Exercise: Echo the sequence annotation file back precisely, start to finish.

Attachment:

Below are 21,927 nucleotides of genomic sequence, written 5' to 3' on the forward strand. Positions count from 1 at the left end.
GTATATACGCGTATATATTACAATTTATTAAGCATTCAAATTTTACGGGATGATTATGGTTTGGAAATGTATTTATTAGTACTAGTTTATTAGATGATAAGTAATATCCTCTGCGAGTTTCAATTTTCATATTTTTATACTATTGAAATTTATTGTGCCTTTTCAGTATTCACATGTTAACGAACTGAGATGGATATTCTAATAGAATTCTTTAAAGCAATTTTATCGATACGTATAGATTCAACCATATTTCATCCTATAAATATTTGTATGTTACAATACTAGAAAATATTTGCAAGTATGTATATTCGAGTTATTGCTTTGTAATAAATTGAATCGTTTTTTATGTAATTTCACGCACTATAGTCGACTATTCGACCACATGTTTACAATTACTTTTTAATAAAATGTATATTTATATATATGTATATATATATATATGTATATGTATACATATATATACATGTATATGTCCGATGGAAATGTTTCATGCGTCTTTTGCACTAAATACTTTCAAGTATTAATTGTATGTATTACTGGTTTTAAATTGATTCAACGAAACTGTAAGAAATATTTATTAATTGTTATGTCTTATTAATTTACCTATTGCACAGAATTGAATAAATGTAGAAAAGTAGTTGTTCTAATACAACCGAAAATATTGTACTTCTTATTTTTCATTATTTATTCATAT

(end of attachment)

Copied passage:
Below are 21,927 nucleotides of genomic sequence, written 5' to 3' on the forward strand. Positions count from 1 at the left end.
GTATATACGCGTATATATTACAATTTATTAAGCATTCAAATTTTACGGGATGATTATGGTTTGGAAATGTATTTATTAGTACTAGTTTATTAGATGATAAGTAATATCCTCTGCGAGTTTCAATTTTCATATTTTTATACTATTGAAATTTATTGTGCCTTTTCAGTATTCACATGTTAACGAACTGAGATGGATATTCTAATAGAATTCTTTAAAGCAATTTTATCGATACGTATAGATTCAACCATATTTCATCCTATAAATATTTGTATGTTACAATACTAGAAAATATTTGCAAGTATGTATATTCGAGTTATTGCTTTGTAATAAATTGAATCGTTTTTTATGTAATTTCACGCACTATAGTCGACTATTCGACCACATGTTTACAATTACTTTTTAATAAAATGTATATTTATATATATGTATATATATATATATGTATATGTATACATATATATACATGTATATGTCCGATGGAAATGTTTCATGCGTCTTTTGCACTAAATACTTTCAAGTATTAATTGTATGTATTACTGGTTTTAAATTGATTCAACGAAACTGTAAGAAATATTTATTAATTGTTATGTCTTATTAATTTACCTATTGCACAGAATTGAATAAATGTAGAAAAGTAGTTGTTCTAATACAACCGAAAATATTGTACTTCTTATTTTTCATTATTTATTCATAT